After placing 11th in the Eastern Conference with a 31-41 record, the Chicago Bulls had another another poor season. What made the Bulls’ chances of making the playoffs even worse in 2020-21 was the addition of the play-in tournament, which allowed teams seeded 7-10 to compete for the East’s final two postseason slots. Despite this, Chicago was unable to overcome a critical injury to franchise player Zach LaVine near the end of the season.
There are four reasons why the rebuilt Bulls can make a big splash in the East this season
The Bulls, on the other hand, spent the whole offseason making moves to improve their chances of making the playoffs and to ensure that if LaVine were to miss time, the season wouldn’t be entirely derailed. Signing point player Lonzo Ball, dealing for four-time All-Star guard DeMar DeRozan, and bringing defensive veteran Alex Caruso into the fold were all bold moves. Chicago also added to its depth by trading Lauri Markkanen in a three-way deal that netted it athletic winger Derrick Jones Jr. When you combine those moves with the Bulls already obtaining All-Star forwards Nikola Vucevic at the trade deadline last season, it’s evident that they want to build around LaVine in the hopes of him re-signing a new contract this summer. These acquisitions also indicate that Chicago is focused on winning now, and with its current squad, expectations for the 2021-22 season will be high. Here’s a look at Chicago’s roster, as well as four reasons why they could be a threat in the East playoff battle this season, as they try to live up to those playoff expectations with new players in tow.
When the Bulls begin the 2021-22 season, LaVine will have the chance to follow in the footsteps of other players who have been labelled “excellent stats, lousy team.” Last season, we watched Phoenix Suns guard Devin Booker demolish that narrative, particularly in the playoffs. Trae Young of the Atlanta Hawks was on a similar path, but he led the Hawks to the Eastern Conference finals in his first postseason appearance. Both players were given tremendous talent with which to work in order to remove that moniker, and LaVine will have his shot this season. Last season, LaVine took the biggest step towards being regarded as a true star by averaging a career-high 27.4 points per game, along with career highs in rebounds per game (5.0) and assists per game (2.0). (4.9). His numbers won him his first All-Star selection, but they didn’t translate into Bulls success. That says more about the Bulls’ dearth of great talent on the roster than it does about LaVine. After all, he was the reason they won the majority of their games last season, and his defensive development demonstrated that he’s dedicated to improving every facet of his game.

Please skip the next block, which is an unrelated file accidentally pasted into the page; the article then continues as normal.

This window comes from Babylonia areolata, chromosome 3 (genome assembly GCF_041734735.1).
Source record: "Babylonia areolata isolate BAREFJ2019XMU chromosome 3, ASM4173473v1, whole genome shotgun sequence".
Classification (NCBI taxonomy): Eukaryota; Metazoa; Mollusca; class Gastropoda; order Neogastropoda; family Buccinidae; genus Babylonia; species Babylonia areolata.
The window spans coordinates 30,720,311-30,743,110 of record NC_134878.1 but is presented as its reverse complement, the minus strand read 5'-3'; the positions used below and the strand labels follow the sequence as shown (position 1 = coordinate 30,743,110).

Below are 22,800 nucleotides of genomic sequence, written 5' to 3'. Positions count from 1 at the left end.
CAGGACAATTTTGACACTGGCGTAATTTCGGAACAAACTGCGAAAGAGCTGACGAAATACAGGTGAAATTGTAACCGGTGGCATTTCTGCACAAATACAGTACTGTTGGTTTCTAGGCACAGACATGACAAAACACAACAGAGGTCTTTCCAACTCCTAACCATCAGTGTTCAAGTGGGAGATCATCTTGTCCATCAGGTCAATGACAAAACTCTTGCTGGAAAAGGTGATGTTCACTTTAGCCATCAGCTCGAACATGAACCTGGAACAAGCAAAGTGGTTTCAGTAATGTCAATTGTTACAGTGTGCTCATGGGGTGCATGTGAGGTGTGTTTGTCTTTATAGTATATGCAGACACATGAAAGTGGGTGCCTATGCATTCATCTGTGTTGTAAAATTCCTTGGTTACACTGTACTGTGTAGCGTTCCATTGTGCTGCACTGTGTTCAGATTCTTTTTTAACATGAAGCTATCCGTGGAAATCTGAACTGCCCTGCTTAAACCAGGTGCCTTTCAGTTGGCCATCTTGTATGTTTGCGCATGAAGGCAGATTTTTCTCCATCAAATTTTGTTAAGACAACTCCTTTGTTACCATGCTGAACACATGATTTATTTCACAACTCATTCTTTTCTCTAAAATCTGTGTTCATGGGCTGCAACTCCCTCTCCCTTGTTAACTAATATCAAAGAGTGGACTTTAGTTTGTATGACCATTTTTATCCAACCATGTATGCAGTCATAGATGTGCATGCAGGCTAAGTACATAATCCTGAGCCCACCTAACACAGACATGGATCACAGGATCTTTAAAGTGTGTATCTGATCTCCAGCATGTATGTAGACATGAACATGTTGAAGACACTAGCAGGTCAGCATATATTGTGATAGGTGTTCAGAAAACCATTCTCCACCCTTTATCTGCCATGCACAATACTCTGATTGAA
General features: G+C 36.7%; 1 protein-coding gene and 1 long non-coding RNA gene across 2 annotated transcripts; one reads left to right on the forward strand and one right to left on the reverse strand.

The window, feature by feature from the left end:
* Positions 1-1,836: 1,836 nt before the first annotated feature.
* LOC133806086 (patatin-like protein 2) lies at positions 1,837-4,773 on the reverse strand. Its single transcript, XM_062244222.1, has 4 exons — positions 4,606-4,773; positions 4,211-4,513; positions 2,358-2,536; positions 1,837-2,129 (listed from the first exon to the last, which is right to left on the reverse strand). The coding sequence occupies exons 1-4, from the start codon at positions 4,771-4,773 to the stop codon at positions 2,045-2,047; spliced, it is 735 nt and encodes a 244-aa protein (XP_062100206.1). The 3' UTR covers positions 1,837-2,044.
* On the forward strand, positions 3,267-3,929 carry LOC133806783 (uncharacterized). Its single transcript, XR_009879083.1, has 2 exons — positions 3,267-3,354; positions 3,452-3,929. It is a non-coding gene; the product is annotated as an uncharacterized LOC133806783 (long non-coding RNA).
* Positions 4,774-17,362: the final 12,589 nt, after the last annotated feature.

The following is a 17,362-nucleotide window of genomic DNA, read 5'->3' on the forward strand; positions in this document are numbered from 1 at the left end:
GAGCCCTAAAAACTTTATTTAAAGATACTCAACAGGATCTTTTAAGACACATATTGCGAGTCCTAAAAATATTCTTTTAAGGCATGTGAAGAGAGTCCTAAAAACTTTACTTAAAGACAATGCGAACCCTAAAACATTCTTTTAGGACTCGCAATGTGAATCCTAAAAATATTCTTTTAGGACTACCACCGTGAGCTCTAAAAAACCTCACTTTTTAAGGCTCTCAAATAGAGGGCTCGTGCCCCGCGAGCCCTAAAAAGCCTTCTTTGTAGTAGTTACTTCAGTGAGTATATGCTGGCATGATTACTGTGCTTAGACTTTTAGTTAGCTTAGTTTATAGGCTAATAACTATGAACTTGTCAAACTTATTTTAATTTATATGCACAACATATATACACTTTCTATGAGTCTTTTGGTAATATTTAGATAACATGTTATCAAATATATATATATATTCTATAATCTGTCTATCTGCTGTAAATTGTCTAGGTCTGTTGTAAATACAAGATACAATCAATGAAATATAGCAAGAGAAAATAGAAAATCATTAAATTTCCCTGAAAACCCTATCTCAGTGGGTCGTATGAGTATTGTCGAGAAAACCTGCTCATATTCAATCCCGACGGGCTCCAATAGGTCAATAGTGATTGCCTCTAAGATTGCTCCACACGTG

His time with Team USA and being surrounded by world-class talent gave him a taste of what it’s like to triumph on the grandest stage. LaVine wasn’t the star of the show on offence like he was with the Bulls, so he had to make an impression in other ways. According to NBC Sports Chicago’s K.C. Johnson, LaVine’s work ethic and commitment to defence “blew the coaching staff away” during the Olympics. If you’re the Bulls, that’s exactly what you want to hear, because the new additions to the roster could signal a shift in LaVine’s role, with him not getting as much time with the ball. He did a good job adjusting to a new role during the Olympics, averaging 9.7 points on 60 percent shooting from the field and 45 percent from three, which should be a good sign that he’ll be able to adjust to not having the ball in his hands as much in Chicago.
Ball is one of the reasons LaVine won’t be holding the ball as much. Ball is the finest point guard the Bulls have had since Derrick Rose, with the exception of one season with Rajon Rondo, because there hasn’t been much competition for that distinction. Take a look at the point guards who have played the position before Ball: That’s not to suggest these aren’t good players; Payne is still a valuable contributor off the bench for the Phoenix Suns — but they’re all better suited as backups than starters. But just because the threshold for a good point guard in Chicago is low based on their former players doesn’t mean Ball isn’t worth paying attention to. The Bulls have signed the former No. 2 overall selection, who is coming off a great year with the New Orleans Pelicans, when he averaged 14.6 points, 5.7 assists, and 4.8 rebounds per game. Even more eye-opening: he hit 37.8 percent from 3-point range, a far cry from his rookie season’s 30 percent average. His better shooting technique have allowed him to become more efficient from all areas of the court (he shot a career-high 41.4 percent from the field last season), which will be critical in Chicago’s ability to spread the floor.
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